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(624e) Integrated Food Facilities: Circular Economy Applied to the Food Industry

Martin, M. - Presenter, University of Salamanca
Taifouris, M., University of Salamanca
Criado, A., University of Salamanca
Corazza, M., Universidade Federal do Paraná
Food is one of the three main pillars of the water-energy-food (WEF) nexus. The links among the three are responsible for the sustainability of society.1 While this nexus is a current trend analyzed and implemented in the chemical and power industries,2 food production companies are product oriented,3 that do not typically work as chemical complexes. However, a more integrated analysis can allow energy savings improving the sustainability and the economics of the facility. Food waste is attracting attention lately due to the large volumes generated.4 By integrating the residues it is possible not only to produce added value chemicals, but also to reduce the consumption of utilities while managing and valorizing the waste generated in their operation. By reusing the waste, the principles of circular economy are implemented within the food industry.

To illustrate the possibilities of circular economy in the food industry two cases of study are presented, orange and coffee. The similarities between both are due to the fact that added value products can be found in the waste and that for waste to be further used to chemicals and power, it is advantageous to remove them. Thus, several pretreatments are evaluated to recover limonene from orange peels (extraction and steam explosion) and tannins, caffeine and oils (extraction with different solvents) from spent coffee grounds. Waste is later digested to obtain a fertilized and biogas that can be further used to provide the thermal and electrical energy for the facility. Gas turbines or combined cycles are considered. Thus the design problem is formulated as a superstructure of alternatives with heat and power integration towards a sustainable integrated food complex.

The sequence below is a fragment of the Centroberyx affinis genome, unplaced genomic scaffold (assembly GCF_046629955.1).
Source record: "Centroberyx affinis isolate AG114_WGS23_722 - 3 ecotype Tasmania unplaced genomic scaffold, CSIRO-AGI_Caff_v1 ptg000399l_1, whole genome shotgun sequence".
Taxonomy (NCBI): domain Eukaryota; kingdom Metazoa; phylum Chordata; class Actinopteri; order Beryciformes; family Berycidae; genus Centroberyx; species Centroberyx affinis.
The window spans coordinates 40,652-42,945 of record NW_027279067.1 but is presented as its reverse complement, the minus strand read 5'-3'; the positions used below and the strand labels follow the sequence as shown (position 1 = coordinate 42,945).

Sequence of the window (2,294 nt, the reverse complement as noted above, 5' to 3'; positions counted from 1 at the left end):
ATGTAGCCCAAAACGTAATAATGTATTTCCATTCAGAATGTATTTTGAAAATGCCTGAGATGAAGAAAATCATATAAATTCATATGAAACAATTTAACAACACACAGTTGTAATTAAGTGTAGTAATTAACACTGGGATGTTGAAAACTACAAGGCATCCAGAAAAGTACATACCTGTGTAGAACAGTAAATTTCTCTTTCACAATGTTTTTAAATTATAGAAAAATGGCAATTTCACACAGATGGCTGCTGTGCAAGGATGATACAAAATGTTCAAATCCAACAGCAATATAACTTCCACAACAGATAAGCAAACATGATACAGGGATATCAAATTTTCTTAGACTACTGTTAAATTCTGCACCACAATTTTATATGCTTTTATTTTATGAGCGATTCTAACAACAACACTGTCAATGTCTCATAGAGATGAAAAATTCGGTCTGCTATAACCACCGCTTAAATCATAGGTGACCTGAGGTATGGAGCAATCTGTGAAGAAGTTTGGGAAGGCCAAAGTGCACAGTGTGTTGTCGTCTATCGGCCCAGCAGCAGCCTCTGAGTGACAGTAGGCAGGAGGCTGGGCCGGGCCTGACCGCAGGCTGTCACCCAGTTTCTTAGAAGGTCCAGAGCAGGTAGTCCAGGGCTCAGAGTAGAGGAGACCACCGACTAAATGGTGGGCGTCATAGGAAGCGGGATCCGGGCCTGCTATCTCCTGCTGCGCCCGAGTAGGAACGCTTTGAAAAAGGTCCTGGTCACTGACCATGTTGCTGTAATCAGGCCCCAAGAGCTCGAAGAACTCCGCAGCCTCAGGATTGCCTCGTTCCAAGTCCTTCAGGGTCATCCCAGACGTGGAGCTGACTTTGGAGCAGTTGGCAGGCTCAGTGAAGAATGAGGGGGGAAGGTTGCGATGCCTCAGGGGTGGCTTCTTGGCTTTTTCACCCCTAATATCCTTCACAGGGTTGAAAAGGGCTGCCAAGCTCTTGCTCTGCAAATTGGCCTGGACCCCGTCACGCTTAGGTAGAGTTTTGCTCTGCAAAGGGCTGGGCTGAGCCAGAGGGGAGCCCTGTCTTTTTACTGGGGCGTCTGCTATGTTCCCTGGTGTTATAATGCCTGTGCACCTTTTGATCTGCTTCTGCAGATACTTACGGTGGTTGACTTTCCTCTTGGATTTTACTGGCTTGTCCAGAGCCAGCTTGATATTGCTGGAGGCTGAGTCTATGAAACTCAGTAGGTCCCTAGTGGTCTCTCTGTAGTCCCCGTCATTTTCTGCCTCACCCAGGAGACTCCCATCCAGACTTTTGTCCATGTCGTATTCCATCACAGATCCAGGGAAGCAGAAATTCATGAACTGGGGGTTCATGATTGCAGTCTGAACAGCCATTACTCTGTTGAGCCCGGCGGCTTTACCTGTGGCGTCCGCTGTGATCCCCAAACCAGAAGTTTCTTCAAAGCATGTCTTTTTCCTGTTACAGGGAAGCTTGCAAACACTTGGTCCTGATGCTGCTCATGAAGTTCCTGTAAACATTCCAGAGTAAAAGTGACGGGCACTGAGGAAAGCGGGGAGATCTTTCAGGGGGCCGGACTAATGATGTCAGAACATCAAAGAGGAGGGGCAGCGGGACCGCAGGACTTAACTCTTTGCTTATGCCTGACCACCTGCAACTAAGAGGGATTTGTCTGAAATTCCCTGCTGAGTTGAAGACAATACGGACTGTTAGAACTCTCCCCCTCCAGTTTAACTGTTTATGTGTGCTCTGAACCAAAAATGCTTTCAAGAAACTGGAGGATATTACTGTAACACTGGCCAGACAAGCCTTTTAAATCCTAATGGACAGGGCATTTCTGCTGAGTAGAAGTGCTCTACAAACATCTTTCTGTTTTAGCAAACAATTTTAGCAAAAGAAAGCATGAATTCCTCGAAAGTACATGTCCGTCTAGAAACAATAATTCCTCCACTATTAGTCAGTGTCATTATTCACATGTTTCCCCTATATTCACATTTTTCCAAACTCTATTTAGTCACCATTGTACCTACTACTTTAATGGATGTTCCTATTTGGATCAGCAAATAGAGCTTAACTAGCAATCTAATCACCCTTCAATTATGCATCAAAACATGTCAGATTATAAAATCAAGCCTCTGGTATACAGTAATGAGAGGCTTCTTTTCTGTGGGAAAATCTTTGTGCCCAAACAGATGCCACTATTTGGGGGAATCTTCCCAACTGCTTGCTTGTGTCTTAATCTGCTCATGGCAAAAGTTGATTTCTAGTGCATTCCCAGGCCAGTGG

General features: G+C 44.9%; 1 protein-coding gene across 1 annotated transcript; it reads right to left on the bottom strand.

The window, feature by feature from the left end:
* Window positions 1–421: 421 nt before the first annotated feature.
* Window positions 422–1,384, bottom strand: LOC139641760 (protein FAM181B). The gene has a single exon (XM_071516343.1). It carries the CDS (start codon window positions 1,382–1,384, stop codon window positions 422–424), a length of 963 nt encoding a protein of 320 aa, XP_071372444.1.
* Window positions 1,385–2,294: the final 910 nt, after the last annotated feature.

The circular economy concept reduces the residue and the external energy consumption providing added value production and additional byproducts such as fertilizers. In the case of oranges, The use of steam explosion requires 50% lower production costs but 30% higher investment to treat the waste. The use of hexane consumes 4 times more thermal energy but the processing of the waste requires less digesters. Combined cycles are less profitable due to the additional investment. The lower production cost of the steam explosion allows for smaller facilities to become profitable before the ones using hexane limonene recovery. In the case of coffee waste, the integrated facility allows self integrating the energy required for the operation, consuming 40% of the raw material for that purpose, while producing added value product chemicals such as caffeine and pigments. In addition biogas and digestate are also produced out of the residue from the extraction of the chemicals.

The authors acknowledge the MECD for the research fellowship to AC and PSEM3 GIR. The authors acknowledge the funding received from the European Union’s Horizon 2020 research and innovation programme under the Marie Sklodowska-Curie grant agreement No 778168


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[2] Bauer, D.; Philbrick, M.; Vallario, B. U.S. Department of Energy. The Water-Energy Nexus: Challenges and Opportunities. 2014

[3] Fito, P.; LeMaguer, M.; Betoret, N.; Fito, P.J. Advanced food process engineering to model real foods and processes: The “SAFES” methodology. J Food. Eng. 2007, 83 (2), 173-185

[4] Schanes, K.; Doberning, K., Gözet, B. Food waste matters. A systematic review of household food waste practices and their policy implications. J Clean Prod. 2018, 182, 978-991.